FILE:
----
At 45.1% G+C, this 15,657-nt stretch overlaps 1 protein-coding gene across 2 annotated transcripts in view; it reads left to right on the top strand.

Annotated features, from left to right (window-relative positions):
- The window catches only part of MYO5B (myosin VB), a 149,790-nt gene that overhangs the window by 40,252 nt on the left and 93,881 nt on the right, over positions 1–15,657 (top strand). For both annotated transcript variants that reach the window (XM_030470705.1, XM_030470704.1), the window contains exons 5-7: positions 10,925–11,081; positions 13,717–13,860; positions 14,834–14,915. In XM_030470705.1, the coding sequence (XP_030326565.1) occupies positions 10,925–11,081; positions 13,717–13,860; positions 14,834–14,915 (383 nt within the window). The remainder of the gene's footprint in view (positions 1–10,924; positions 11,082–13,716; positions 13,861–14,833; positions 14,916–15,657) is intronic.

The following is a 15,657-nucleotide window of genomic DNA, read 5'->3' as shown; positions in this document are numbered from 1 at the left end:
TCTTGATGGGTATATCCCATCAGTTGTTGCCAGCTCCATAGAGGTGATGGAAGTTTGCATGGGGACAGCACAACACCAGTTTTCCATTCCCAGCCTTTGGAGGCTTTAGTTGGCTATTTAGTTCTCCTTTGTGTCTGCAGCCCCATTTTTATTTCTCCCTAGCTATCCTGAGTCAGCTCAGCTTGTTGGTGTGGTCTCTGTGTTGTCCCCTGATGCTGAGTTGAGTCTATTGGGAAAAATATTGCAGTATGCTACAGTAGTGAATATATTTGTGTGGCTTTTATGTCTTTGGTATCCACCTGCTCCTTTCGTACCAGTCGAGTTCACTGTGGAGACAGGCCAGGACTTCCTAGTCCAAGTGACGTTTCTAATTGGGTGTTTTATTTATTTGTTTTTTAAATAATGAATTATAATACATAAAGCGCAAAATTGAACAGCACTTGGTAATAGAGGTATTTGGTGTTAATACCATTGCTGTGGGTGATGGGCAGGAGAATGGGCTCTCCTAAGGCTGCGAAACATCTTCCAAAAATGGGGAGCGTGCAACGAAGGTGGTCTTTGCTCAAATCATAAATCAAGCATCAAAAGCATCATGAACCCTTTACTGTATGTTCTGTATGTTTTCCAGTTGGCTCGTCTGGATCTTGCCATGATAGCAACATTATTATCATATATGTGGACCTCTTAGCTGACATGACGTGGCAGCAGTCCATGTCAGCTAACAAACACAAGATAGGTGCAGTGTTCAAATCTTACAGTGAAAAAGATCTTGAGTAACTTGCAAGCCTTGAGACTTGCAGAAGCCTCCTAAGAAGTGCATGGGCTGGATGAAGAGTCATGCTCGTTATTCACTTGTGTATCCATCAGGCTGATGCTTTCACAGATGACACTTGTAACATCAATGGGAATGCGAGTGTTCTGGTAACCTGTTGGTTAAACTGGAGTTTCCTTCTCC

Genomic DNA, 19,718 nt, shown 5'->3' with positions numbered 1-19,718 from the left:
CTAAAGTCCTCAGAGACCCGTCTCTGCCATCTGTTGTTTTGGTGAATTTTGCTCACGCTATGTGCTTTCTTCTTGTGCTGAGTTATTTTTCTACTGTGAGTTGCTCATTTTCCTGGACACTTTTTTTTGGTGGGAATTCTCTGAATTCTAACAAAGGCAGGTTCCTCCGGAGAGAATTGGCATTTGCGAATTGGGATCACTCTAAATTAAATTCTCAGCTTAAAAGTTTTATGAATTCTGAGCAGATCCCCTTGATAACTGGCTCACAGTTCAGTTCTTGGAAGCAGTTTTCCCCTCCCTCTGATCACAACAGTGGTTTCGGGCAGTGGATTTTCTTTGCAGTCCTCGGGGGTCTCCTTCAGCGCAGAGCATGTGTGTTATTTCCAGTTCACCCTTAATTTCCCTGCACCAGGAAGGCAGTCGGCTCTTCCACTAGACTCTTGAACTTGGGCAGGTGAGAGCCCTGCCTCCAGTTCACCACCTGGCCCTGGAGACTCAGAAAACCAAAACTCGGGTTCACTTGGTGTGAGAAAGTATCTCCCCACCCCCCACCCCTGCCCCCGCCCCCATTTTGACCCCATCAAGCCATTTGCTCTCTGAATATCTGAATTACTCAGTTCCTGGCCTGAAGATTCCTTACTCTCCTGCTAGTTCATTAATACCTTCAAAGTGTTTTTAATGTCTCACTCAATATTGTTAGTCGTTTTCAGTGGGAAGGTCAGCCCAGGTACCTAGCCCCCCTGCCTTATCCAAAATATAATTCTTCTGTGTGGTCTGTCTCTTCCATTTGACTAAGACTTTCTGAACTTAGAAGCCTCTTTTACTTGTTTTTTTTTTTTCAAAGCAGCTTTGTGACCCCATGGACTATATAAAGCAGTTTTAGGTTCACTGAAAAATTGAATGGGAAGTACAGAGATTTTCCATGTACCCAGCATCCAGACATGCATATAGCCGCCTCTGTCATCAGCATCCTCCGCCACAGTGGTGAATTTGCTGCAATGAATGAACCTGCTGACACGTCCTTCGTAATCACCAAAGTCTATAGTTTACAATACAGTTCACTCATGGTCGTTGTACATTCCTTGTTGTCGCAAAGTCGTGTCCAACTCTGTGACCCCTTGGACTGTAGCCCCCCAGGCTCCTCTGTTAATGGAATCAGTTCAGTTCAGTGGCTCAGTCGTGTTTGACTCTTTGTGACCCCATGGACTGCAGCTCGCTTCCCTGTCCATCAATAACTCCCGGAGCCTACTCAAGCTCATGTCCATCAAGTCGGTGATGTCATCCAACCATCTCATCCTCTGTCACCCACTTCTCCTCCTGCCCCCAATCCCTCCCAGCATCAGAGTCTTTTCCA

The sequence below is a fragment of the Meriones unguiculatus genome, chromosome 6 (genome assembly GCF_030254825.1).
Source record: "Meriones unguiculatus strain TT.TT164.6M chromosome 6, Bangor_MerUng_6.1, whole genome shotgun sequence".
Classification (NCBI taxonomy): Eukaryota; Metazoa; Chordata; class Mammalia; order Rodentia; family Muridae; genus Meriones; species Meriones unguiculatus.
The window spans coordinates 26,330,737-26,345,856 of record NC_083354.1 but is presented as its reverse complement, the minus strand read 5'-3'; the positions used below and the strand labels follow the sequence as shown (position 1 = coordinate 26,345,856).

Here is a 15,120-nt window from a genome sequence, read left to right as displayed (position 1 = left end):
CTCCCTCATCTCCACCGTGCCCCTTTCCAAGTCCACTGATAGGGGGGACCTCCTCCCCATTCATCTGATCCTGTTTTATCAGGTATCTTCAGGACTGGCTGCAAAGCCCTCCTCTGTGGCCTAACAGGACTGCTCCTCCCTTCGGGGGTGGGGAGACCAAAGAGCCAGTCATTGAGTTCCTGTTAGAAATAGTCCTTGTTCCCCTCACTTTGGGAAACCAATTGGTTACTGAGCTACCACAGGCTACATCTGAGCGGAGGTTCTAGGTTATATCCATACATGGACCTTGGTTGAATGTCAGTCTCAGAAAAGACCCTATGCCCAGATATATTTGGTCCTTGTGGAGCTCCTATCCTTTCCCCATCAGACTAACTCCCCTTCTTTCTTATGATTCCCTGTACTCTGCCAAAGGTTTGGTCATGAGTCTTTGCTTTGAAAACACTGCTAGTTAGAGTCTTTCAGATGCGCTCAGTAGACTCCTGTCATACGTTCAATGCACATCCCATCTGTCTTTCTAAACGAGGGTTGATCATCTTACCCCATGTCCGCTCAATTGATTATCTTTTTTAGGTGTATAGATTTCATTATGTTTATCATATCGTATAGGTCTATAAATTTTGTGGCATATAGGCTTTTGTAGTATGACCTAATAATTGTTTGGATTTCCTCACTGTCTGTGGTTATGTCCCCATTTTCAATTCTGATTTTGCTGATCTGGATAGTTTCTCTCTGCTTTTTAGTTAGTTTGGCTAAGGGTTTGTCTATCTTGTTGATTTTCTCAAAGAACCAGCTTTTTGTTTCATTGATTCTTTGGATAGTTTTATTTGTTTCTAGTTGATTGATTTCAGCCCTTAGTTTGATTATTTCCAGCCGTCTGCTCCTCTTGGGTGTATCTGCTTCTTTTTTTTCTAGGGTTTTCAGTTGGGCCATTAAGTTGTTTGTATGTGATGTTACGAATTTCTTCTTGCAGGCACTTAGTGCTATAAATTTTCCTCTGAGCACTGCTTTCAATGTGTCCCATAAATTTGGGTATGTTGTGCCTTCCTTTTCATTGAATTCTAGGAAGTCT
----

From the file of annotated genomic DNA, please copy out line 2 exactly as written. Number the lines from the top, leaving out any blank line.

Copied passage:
Annotated features, from left to right (window-relative positions):